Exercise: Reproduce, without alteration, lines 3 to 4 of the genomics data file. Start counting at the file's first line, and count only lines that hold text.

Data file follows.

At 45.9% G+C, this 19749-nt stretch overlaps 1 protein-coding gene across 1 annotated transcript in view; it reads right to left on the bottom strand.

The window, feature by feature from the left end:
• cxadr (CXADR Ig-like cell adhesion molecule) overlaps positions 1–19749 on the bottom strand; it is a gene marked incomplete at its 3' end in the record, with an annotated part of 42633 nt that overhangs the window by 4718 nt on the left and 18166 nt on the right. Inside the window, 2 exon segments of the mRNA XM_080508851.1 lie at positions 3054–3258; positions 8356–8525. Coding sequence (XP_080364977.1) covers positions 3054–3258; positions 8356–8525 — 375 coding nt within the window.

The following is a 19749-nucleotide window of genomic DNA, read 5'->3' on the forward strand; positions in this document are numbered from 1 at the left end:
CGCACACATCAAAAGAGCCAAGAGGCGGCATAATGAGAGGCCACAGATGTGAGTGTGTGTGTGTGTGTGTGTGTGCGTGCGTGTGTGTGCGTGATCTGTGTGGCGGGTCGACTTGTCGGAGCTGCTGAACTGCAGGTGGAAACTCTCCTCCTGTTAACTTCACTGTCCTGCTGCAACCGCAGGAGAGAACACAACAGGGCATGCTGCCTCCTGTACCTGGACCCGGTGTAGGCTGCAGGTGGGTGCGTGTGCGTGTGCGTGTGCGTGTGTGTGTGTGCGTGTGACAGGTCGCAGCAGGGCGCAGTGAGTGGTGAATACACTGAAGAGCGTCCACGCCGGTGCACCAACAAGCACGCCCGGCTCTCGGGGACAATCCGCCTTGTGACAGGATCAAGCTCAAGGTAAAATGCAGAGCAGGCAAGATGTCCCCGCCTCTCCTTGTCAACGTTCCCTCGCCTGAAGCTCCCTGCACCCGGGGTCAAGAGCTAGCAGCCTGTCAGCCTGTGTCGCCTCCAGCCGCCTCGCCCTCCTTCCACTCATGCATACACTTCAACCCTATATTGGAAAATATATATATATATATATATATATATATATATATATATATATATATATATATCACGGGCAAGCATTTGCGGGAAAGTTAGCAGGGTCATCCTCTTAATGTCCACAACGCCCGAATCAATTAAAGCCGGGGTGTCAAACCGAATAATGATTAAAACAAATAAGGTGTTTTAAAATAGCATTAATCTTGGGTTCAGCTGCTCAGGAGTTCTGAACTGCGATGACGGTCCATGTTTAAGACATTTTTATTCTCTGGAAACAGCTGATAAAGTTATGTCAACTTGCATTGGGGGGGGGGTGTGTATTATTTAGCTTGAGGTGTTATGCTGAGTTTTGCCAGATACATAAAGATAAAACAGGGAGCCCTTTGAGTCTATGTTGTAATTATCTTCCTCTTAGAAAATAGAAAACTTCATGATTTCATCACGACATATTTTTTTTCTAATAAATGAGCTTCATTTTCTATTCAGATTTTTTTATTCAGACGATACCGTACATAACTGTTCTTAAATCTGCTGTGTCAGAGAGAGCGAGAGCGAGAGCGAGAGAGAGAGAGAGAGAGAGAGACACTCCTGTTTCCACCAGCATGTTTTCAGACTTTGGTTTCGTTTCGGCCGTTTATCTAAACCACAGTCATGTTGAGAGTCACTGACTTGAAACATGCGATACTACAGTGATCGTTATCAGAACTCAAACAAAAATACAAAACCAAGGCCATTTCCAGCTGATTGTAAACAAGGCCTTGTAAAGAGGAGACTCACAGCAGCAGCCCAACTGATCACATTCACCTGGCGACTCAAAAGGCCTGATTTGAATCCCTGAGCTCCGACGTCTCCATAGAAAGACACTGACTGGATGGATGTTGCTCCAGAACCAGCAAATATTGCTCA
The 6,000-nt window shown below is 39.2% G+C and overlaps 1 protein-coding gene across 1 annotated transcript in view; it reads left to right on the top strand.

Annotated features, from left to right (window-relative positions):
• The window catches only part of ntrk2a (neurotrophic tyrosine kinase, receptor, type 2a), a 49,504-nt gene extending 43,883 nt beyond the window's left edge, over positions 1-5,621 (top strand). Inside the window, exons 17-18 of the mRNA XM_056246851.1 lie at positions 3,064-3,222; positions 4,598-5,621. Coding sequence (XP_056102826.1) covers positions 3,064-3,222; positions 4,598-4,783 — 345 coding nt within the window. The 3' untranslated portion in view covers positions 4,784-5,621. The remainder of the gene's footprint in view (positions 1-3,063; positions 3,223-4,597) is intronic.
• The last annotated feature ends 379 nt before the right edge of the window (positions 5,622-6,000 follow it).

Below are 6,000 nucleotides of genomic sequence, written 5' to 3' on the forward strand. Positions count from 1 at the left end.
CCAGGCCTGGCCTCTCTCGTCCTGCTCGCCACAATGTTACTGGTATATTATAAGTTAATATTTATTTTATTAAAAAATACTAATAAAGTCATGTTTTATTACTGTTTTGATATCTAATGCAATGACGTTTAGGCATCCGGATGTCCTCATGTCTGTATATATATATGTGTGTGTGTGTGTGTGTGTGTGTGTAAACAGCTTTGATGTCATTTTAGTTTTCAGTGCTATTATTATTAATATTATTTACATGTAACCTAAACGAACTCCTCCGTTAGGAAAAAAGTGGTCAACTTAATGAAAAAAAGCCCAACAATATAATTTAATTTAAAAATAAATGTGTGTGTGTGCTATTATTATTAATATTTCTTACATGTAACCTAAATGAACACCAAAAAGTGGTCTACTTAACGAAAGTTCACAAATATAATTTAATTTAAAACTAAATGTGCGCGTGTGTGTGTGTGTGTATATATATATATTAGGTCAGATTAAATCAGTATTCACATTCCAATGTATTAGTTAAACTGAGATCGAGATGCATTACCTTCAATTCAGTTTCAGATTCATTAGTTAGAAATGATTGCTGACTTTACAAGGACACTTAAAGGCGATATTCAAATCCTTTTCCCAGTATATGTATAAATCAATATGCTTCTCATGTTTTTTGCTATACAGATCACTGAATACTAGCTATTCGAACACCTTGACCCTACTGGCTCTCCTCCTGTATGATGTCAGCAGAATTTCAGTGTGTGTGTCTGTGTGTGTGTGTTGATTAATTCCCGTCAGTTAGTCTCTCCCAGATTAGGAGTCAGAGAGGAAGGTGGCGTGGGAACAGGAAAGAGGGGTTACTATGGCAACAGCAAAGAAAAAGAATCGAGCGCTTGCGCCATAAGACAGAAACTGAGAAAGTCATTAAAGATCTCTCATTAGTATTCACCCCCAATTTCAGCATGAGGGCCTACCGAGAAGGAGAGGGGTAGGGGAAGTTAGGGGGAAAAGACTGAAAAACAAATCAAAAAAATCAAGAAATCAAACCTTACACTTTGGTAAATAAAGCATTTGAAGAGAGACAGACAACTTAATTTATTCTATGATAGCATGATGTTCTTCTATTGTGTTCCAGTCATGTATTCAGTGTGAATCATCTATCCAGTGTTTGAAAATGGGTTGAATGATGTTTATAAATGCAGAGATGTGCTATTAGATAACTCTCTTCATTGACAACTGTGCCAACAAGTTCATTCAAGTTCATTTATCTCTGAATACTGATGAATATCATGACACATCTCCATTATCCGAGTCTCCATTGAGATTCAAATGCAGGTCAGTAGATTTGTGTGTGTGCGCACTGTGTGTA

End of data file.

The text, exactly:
• cxadr (CXADR Ig-like cell adhesion molecule) overlaps positions 1–19749 on the bottom strand; it is a gene marked incomplete at its 3' end in the record, with an annotated part of 42633 nt that overhangs the window by 4718 nt on the left and 18166 nt on the right. Inside the window, 2 exon segments of the mRNA XM_080508851.1 lie at positions 3054–3258; positions 8356–8525. Coding sequence (XP_080364977.1) covers positions 3054–3258; positions 8356–8525 — 375 coding nt within the window.

The following is a 19749-nucleotide window of genomic DNA, read 5'->3' on the forward strand; positions in this document are numbered from 1 at the left end: